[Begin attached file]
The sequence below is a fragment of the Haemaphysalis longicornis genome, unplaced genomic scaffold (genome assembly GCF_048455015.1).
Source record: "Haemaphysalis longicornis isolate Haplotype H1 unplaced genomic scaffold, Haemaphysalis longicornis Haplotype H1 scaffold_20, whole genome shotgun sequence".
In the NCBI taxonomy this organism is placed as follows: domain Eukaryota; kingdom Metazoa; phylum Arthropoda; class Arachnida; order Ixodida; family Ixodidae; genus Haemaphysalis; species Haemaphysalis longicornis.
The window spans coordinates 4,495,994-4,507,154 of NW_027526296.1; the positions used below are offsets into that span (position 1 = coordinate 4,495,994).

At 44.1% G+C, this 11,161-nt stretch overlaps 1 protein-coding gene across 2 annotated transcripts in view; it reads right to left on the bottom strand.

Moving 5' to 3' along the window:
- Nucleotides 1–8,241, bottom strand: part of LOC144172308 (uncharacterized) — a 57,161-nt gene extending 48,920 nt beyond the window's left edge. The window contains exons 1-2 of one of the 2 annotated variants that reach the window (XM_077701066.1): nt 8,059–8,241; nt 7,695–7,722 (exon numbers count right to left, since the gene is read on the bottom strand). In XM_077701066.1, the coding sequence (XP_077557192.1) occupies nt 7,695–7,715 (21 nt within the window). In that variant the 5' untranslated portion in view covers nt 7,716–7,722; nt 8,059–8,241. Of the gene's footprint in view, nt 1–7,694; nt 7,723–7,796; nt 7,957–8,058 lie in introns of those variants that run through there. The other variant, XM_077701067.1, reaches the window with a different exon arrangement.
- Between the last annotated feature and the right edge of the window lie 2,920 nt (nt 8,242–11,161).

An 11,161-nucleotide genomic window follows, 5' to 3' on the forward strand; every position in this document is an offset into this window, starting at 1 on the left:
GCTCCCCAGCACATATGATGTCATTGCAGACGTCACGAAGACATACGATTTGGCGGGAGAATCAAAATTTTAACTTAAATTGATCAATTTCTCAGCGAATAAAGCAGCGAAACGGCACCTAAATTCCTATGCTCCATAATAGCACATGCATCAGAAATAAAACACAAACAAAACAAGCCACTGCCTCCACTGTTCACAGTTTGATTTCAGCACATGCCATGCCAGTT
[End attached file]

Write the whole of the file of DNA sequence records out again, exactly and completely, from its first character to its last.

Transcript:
The sequence below is a fragment of the Haemaphysalis longicornis genome, unplaced genomic scaffold (genome assembly GCF_048455015.1).
Source record: "Haemaphysalis longicornis isolate Haplotype H1 unplaced genomic scaffold, Haemaphysalis longicornis Haplotype H1 scaffold_20, whole genome shotgun sequence".
In the NCBI taxonomy this organism is placed as follows: domain Eukaryota; kingdom Metazoa; phylum Arthropoda; class Arachnida; order Ixodida; family Ixodidae; genus Haemaphysalis; species Haemaphysalis longicornis.
The window spans coordinates 4,495,994-4,507,154 of NW_027526296.1; the positions used below are offsets into that span (position 1 = coordinate 4,495,994).

At 44.1% G+C, this 11,161-nt stretch overlaps 1 protein-coding gene across 2 annotated transcripts in view; it reads right to left on the bottom strand.

Moving 5' to 3' along the window:
- Nucleotides 1–8,241, bottom strand: part of LOC144172308 (uncharacterized) — a 57,161-nt gene extending 48,920 nt beyond the window's left edge. The window contains exons 1-2 of one of the 2 annotated variants that reach the window (XM_077701066.1): nt 8,059–8,241; nt 7,695–7,722 (exon numbers count right to left, since the gene is read on the bottom strand). In XM_077701066.1, the coding sequence (XP_077557192.1) occupies nt 7,695–7,715 (21 nt within the window). In that variant the 5' untranslated portion in view covers nt 7,716–7,722; nt 8,059–8,241. Of the gene's footprint in view, nt 1–7,694; nt 7,723–7,796; nt 7,957–8,058 lie in introns of those variants that run through there. The other variant, XM_077701067.1, reaches the window with a different exon arrangement.
- Between the last annotated feature and the right edge of the window lie 2,920 nt (nt 8,242–11,161).

An 11,161-nucleotide genomic window follows, 5' to 3' on the forward strand; every position in this document is an offset into this window, starting at 1 on the left:
GCTCCCCAGCACATATGATGTCATTGCAGACGTCACGAAGACATACGATTTGGCGGGAGAATCAAAATTTTAACTTAAATTGATCAATTTCTCAGCGAATAAAGCAGCGAAACGGCACCTAAATTCCTATGCTCCATAATAGCACATGCATCAGAAATAAAACACAAACAAAACAAGCCACTGCCTCCACTGTTCACAGTTTGATTTCAGCACATGCCATGCCAGTT